The Cheapest Stock Around

No matter how stoic you are, watching your stocks drop sharply is unnerving.

At Motley Fool Hidden Gems, we haven't been immune to the sudden and severe haircuts Mr. Market has doled out recently. Since last September, we've had positions decrease by 20%, 30% ... even 50%.

And frankly, we're excited about it.

Come again?
Sure, seeing those big red numbers can be painful, but we know that volatility presents great opportunities for patient investors to profit. That's particularly true when a company's fundamentals and business prospects haven't declined -- but its stock price has.

In a report called How to Stop Worrying and Learn to Love Volatility, Lord Abbett senior economist Milton Ezrati showed how market volatility "can actually help build wealth over time, especially for longer-term investors."

According to Ezrati, regularly adding new money in a volatile market allows an investor to purchase more shares at cheaper prices, thus lowering the effective cost basis. Interestingly, Ezrati's findings hold true whether prices are rising or falling.

Of course, few investors feel like adding new money when the market seems to shift momentum at the drop of a hat -- but this is exactly the time to consider committing new capital.

Totally outrageous
Ready to commit that capital? You're in luck -- the market has put many fine companies on sale.

My Foolish colleague Tim Hanson recently highlighted a few stocks that he felt were outrageously cheap. Now, Tim's a great analyst and a deadeye three-point shooter (we play basketball after work), but I wasn't terribly outraged when I saw how cheap his stocks were.

These stocks are cheap
In fact, many good stocks are cheap right now. Ingersoll Rand (NYSE: IR  ) and Under Armour (NYSE: UA  ) have been halved. The same can be said of Noble (NYSE: NE  ) , Schlumberger (NYSE: SLB  ) , and Harley-Davidson (NYSE: HOG  ) , which is trading at its lowest price since 1998.

Even supposedly "recession-resistant" stocks are feeling the pain. General Mills (NYSE: GIS  ) shares have fallen by 17% from their 52-week high.

But there's a reason
I think those are all fine companies, and at today's prices, there's a decent chance they'll go on to post market-beating returns. But there's a reason each of them has fallen, be it decreased consumer spending, competitive concerns, plummeting energy prices, or general recession-fueled fears.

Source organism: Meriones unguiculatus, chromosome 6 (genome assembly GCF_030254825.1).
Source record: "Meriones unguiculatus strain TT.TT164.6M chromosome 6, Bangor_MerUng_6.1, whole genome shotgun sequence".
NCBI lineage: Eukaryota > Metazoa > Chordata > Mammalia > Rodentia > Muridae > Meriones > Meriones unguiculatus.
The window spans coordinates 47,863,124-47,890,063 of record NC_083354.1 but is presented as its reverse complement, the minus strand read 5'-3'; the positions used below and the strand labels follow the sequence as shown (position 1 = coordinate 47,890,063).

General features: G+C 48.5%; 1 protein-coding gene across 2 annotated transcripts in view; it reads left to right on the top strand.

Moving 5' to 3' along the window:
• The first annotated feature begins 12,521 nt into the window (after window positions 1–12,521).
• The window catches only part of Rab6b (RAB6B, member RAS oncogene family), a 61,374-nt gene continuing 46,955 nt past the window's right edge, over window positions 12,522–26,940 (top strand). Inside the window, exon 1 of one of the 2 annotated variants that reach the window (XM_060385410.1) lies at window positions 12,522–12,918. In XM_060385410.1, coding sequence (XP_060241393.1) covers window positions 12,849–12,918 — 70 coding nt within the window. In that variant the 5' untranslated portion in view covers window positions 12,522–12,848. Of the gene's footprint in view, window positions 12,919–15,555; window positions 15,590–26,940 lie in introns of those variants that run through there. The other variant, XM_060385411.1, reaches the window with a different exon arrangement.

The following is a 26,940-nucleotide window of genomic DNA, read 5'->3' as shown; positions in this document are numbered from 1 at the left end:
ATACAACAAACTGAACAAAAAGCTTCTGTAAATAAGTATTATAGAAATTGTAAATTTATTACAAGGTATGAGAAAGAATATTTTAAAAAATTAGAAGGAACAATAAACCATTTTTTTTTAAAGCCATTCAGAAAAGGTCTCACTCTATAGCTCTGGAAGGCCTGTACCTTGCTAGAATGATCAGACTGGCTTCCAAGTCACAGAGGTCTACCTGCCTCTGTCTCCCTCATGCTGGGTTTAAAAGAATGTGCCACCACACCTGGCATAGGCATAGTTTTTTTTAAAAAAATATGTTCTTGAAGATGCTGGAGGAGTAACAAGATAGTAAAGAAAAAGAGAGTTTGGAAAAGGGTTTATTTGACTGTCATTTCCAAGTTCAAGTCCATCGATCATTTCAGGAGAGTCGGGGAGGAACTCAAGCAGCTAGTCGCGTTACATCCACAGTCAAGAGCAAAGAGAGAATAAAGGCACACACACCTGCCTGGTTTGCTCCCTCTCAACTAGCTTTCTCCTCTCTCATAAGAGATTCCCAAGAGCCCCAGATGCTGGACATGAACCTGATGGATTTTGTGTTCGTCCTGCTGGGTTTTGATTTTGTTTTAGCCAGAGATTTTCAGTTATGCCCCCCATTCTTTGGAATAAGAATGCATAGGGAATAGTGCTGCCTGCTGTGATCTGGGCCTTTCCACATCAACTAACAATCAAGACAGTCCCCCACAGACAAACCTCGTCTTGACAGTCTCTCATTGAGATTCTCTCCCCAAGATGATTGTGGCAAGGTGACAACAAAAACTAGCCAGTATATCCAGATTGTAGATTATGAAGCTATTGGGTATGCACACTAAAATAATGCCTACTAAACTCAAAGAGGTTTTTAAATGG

The key to exploiting market volatility is to find situations in which the share price has fallen, but the company's business fundamentals have remained unchanged (or even improved!). We have a few companies that fit that bill at Motley Fool Hidden Gems, including one candidate that looks ripe for new money now.

Don't be chicken
The company is Buffalo Wild Wings (Nasdaq: BWLD  ) . As the name suggests, this sports bar serves chicken wings and beer, primarily to men aged 25 to 40. The business sounds simple enough, but B-Wild is steadily building a national presence where none currently exists. The company now operates 588 locations in 40 states, up from just 200 in 2002.

Despite rising chicken-wing prices and softer consumer spending, B-Wild's first-quarter revenue increased by 35% year over year, while net income rose by 30%. What's more, management reiterated that it should meet its targets of 15% unit growth, 25% revenue growth, and 20% to 25% earnings growth in 2009. Yet even though the company continues to fire on all cylinders, the stock is trading about 25% off its 52-week high!

Buffalo Wild Wings is exactly the type of opportunity we look for at Hidden Gems: It's an underfollowed small cap with a strong balance sheet, shareholder-friendly management, and the ability to generate steady free cash flow. Better yet, the company's share price has been beaten down, even though its future prospects continue to look bright.

We have quite a few companies that meet these criteria on our radar, and some of them are looking pretty darn cheap. If you'd like to start profiting from the recent market volatility, click here to take a free 30-day trial of the Hidden Gems service. As always, there is no obligation to subscribe.